12 pairs of things that are surprisingly related to each otherVika
Do you know how the nuclear bomb and art are related?
We invite you to learn about unexpected relationships between completely incompatible things.
1. Art and nuclear weapons.
The first nuclear explosion caused small amounts of radioactive isotopes such as cesium-137 and strontium-90 to cover the earth. All paintings created after 1945 contain these radioactive particles: isotopes have polluted the soil of the world, including flax and linseed oil, which are used in the manufacture of modern paints. Therefore, it is impossible to create a perfect copy of famous works of the past (such as Rembrandt or Leonardo da Vinci). In fact, there is the expertise that can help experts distinguish a real masterpiece from a fake copy.
2. Tights and speed skating.
Once the Soviet athlete Viktor Kosichkin had to participate in the championship in Davos. Suddenly the weather got really cold and he asked the women from Germany to give him something warm to wear. They only had warm tights that the athlete had to wear. Surprisingly, he came in second. Kosichkin loved the effect of this item so much that he bought more tights and a thick black sweater and tried to use them in preparation for the Olympics. During the Olympic Games, he took first and second places, and this interesting outfit became the official uniform for speed skating.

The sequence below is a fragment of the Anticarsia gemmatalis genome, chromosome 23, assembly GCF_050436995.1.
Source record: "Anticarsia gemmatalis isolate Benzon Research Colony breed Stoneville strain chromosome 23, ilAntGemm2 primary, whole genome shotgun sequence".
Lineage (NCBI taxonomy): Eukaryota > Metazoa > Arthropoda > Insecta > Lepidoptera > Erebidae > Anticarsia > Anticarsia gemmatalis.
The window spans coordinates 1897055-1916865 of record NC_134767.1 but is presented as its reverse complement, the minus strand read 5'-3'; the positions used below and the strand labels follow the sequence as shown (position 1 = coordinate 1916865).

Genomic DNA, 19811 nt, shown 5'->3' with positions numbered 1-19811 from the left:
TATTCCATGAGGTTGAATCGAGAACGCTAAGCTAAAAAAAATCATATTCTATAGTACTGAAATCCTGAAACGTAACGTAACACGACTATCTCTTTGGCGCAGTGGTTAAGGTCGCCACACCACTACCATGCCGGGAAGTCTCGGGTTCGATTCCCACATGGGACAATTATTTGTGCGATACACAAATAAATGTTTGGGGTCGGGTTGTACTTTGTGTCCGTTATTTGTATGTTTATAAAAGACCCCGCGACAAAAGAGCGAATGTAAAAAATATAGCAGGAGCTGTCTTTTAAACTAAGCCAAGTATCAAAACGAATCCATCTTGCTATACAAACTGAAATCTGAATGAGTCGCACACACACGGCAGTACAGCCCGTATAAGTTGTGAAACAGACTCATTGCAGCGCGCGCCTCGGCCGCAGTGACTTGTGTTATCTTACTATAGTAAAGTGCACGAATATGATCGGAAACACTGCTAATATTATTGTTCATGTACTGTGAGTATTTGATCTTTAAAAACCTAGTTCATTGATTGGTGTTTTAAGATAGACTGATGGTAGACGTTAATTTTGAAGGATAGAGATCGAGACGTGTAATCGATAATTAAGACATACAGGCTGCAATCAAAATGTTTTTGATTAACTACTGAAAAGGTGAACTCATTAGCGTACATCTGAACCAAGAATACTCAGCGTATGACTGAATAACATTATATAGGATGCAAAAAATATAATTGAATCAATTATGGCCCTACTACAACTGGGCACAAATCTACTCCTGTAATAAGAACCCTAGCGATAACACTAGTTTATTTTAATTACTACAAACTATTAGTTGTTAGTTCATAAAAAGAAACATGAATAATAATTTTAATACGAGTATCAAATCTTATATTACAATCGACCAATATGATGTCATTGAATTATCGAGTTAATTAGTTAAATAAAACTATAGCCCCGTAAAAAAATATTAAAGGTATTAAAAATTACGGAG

3. Captcha and old books.
CAPTCHA is not just a set of letters that protect sites from spam. If a site uses a CAPTCHA system, solving these puzzles helps the community. The fact is that it uses words scanned from old books and newspapers that the computer could not recognize. Only a person is able to read such a text. The system distinguishes people from fakes, collects different versions of the same symbol, and inserts them into e-books. About 200 million puzzles are solved every day.
4. Rats, mines, and tuberculosis.
Giant Rats are some of the most valuable workers in Tanzania. With their intelligence and keen sense of smell, these animals are irreplaceable when it comes to finding mines. Rats that complete their training are referred to as "hero rats" and work in other countries (eg Cambodia). What's more, they even work in health care, as their sense of smell helps diagnose the early stages of tuberculosis.
5. Telegraph and grief.
Samuel Morse was a great artist and probably would have devoted his life to this if not for one sad event. During a long trip, he received a letter from his father saying that his wife was recovering from a serious illness. Then, 3 days later, he received another letter stating that his wife had died. Due to the slow communication methods, Morse did not have the opportunity to say goodbye to his beloved. Thus, after 7 years, he accidentally joined the conversation about electricity and began to think about inventing a convenient and fast communication tool. Another 12 years later, the first-ever "quick message" was sent from Washington to Baltimore.
6. Pigeons and cancer.